The U.S. Court of Appeals for the Ninth Circuit recently affirmed the district court’s holding that Adobe Systems’s InDesign desktop publishing program did not infringe the copyright of Brookhaven Typesetting Services’s K2 typesetting software due to insufficient evidence that the programs were “substantially similar.” Brookhaven Typesetting Services v. Adobe Systems, Case No. 07-16700 (9th Cir., June 1, 2009) (per curiam).
The K2 software was first developed by Science Typographers Inc. (STI). STI intended to license K2 to Aldus Corp. and provided Aldus with the program’s source code. Before STI and Aldus entered into a license for the software, STI filed for bankruptcy and sold the rights to K2 to the software’s developers. Adobe purchased Aldus, while Brookhaven purchased the rights to K2 from the developers. A few years later, Adobe announced it was developing a program named K2, which began as a project by former Aldus employees. The program was later renamed InDesign. Brookhaven filed a copyright application for K2 in 2001 and shortly thereafter filed suit against Adobe for copyright infringement, misappropriation of trade secrets, unfair competition and breach of contract. In its complaint, Brookhaven alleged that the announced capabilities of InDesign contained features similar to those in K2 that were communicated to Aldus during licensing discussions. Brookhaven also contended that while the first version of InDesign did not contain several key capabilities of K2, it suspected future versions of InDesign would.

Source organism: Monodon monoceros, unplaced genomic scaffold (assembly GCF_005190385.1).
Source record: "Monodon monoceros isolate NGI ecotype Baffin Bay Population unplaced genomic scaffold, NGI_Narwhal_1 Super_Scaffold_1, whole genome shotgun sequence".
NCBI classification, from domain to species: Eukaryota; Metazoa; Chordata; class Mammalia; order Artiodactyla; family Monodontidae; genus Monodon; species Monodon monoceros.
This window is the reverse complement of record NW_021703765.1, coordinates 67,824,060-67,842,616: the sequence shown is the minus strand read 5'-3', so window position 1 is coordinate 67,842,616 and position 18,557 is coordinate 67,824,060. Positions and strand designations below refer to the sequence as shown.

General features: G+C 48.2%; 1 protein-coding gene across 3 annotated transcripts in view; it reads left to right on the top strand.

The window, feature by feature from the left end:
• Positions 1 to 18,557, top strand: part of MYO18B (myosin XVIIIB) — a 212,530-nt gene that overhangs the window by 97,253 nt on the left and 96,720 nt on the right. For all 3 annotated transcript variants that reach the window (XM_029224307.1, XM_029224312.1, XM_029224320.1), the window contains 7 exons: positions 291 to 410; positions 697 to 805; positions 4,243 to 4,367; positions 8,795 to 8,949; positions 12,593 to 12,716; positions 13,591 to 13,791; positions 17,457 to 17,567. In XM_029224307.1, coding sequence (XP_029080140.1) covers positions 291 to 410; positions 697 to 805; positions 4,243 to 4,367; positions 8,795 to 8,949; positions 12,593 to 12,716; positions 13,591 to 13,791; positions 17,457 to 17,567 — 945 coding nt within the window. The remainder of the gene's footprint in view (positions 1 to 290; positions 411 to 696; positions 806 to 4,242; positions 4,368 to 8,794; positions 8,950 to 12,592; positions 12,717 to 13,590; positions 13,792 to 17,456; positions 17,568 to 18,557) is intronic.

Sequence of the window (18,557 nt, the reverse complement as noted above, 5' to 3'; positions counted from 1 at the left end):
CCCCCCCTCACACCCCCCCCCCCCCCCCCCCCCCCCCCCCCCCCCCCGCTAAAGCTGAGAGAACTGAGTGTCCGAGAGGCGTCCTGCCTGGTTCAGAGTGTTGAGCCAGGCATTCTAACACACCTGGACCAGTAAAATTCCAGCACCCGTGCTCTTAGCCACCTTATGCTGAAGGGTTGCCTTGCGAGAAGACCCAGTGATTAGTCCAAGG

The district court granted summary judgment in favor of Adobe on all claims. The court concluded Brookhaven did not submit sufficient evidence of “substantial similarity” between the ideas and expressive elements of K2 and InDesign to warrant copyright infringement; Brookhaven neither identified similarities between the programs, nor refuted Adobe’s expert testimony that negated substantial similarity. The court ruled against Brookhaven’s remaining claims as they were premised on the alleged copyright infringement. Brookhaven appealed.
The Ninth Circuit affirmed the district court, finding that while Brookhaven could legitimately assert the ownership and access elements of copyright infringement, the only similarity between the programs that Brookhaven offered was “not substantial in the context of the entire program.” The Ninth Circuit similarly upheld the district court’s grant of summary judgment on the trade-secret, unfair competition and breach of contract claims, as such claims were either based on insufficient evidence or were dependent upon the copyright claim. The Ninth Circuit also affirmed the district court’s refusal to impose terminating sanctions on Adobe despite its “troubling and unflattering history of discovery compliance,” finding no evidence to suggest that Adobe acted in bad faith or intentionally destroyed earlier versions of relevant source code.